The insights gained in the early process of the analysis of the qualitative data were broadened and validated by consultation of scientific literature and inspired our use of the theoretical framework. Thus, the choice of framework derived from the data rather than was forced upon the data. The understanding of diagnosis as both a category and a process led to the identification of three themes of importance to the clinical usefulness of ‘multiple symptoms’. Different themes may have evolved if another theoretical lens had been applied. This does not per se compromise the internal validity of our results . On the contrary, reflexivity in the process of generating and analysing data was ensured by interdisciplinary discussions taking place within the research group and from different epistemological perspectives, thereby fostering constant testing of and continuous reflection on the working hypothesis.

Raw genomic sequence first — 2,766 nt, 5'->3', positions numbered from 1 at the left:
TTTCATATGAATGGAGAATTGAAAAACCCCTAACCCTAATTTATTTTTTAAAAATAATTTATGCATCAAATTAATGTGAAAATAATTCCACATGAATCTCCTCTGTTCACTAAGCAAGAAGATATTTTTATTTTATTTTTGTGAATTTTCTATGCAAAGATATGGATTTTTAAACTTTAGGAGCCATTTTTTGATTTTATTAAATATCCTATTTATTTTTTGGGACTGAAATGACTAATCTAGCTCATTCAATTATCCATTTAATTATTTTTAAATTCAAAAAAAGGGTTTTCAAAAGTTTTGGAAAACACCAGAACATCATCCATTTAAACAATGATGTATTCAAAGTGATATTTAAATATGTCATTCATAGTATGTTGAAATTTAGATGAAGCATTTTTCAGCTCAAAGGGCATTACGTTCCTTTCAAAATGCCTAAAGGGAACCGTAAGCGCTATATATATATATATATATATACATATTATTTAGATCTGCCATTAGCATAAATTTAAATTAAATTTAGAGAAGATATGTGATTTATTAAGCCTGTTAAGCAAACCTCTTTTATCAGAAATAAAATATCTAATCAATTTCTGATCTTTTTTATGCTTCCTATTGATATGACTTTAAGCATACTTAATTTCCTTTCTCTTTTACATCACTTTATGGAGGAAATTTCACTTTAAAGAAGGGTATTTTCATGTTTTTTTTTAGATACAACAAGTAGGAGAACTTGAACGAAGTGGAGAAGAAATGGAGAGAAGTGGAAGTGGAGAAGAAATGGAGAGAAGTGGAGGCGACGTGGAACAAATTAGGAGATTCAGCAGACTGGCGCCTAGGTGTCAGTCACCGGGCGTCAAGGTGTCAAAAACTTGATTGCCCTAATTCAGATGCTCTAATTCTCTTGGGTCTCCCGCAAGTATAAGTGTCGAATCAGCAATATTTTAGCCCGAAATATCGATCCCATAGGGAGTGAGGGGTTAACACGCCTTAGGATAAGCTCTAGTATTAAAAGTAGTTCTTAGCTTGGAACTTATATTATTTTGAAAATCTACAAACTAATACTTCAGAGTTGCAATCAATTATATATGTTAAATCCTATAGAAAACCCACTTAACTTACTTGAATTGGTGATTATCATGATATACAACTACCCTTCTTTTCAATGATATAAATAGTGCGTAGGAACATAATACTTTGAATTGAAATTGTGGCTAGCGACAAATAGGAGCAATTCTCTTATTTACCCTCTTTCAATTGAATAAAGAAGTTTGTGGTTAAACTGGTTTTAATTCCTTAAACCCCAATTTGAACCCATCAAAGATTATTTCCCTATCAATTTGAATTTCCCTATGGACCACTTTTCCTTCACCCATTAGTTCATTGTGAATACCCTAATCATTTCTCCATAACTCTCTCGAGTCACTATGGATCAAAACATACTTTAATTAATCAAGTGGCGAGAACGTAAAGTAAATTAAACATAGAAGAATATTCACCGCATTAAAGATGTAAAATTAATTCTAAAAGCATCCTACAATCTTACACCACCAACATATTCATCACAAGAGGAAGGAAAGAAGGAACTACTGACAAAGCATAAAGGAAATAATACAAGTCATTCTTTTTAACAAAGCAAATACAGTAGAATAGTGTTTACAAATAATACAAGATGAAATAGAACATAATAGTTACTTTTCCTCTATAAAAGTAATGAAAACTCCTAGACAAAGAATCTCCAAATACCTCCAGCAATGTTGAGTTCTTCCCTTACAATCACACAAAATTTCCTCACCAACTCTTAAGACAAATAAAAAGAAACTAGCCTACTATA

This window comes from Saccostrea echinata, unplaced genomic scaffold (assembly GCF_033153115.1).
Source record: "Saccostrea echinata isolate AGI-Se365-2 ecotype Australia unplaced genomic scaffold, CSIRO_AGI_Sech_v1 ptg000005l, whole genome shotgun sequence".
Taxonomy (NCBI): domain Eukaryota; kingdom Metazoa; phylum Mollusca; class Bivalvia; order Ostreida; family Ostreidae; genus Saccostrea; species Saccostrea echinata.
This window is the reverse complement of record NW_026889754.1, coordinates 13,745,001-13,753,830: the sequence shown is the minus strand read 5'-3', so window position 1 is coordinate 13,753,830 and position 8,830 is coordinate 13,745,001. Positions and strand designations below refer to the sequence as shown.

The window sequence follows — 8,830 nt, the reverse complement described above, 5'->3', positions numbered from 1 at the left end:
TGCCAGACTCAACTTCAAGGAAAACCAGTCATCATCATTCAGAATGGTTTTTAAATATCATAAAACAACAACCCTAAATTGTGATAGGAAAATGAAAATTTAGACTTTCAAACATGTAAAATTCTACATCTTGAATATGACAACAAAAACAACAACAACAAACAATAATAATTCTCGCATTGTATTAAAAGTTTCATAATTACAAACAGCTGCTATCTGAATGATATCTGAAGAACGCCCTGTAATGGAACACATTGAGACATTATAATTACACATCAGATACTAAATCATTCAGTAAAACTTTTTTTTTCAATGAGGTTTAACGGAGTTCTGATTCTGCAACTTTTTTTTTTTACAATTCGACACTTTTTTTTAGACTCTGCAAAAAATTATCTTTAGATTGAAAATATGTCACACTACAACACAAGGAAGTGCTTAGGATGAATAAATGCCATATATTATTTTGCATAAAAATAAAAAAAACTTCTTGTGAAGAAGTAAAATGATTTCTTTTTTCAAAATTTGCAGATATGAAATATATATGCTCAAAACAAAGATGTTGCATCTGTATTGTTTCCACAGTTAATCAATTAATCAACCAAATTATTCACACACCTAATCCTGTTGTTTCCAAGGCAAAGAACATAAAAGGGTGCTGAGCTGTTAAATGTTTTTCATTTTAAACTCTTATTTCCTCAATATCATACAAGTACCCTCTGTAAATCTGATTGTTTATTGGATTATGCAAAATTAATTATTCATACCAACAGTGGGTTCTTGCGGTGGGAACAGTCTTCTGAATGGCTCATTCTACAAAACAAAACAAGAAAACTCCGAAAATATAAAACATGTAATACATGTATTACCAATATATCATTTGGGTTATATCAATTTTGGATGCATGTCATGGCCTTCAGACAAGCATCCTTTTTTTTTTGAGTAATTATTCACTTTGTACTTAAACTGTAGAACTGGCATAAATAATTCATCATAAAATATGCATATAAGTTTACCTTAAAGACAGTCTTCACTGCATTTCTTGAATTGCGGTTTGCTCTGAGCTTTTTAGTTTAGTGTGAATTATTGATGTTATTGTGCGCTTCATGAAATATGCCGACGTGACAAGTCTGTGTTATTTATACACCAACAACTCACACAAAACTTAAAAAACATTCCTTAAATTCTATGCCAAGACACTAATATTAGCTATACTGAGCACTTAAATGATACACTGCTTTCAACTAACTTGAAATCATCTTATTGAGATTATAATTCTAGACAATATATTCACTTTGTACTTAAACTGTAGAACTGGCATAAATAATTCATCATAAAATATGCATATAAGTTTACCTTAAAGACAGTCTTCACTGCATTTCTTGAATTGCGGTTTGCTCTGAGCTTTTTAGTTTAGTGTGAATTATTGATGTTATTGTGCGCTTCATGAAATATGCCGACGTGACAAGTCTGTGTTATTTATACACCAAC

Comparison with existing literature
The lack of consensus on categorisation practices found in the present study does not only relate to the category of ‘multiple symptoms’, but also to the classification of MUS in general [21, 22]. GPs have previously been found reluctant to classify less well-defined disorders and, correspondingly, rarely apply a diagnosis of somatoform disorder [23–25]. Hence, the low prevalence of ‘multiple symptoms’ and the GPs’ lack of consensus on the contents of this category may not necessarily be a category shortcoming, but may rather reflect the difficulties embracing the application of contested diagnoses.